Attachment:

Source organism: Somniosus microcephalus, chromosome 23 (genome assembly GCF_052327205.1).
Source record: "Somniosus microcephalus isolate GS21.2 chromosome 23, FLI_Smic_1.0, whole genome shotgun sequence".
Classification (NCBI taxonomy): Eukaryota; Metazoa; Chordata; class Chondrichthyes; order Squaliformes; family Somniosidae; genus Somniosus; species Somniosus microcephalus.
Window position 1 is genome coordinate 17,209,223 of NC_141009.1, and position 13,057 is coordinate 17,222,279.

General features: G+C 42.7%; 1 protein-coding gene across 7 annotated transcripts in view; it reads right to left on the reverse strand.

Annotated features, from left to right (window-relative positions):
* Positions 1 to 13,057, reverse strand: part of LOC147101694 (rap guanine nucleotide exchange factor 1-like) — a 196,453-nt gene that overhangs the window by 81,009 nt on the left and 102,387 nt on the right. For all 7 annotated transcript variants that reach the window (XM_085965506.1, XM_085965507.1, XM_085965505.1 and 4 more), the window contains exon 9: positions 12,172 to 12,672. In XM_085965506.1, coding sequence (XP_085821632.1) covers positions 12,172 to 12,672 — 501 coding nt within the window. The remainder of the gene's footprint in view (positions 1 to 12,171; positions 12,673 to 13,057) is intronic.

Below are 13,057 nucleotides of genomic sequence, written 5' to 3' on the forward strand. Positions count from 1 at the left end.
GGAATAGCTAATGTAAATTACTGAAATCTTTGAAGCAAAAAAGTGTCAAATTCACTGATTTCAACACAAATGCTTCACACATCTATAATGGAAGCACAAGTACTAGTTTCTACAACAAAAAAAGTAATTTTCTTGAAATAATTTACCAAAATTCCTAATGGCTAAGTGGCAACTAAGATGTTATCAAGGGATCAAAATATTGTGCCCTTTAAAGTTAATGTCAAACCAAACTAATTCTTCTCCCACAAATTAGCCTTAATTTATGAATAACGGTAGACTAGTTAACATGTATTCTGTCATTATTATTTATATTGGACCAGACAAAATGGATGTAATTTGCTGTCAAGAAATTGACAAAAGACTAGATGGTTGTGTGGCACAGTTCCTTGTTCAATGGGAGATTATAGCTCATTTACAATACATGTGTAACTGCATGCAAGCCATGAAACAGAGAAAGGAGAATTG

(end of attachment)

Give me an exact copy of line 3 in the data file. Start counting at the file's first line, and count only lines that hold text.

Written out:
Classification (NCBI taxonomy): Eukaryota; Metazoa; Chordata; class Chondrichthyes; order Squaliformes; family Somniosidae; genus Somniosus; species Somniosus microcephalus.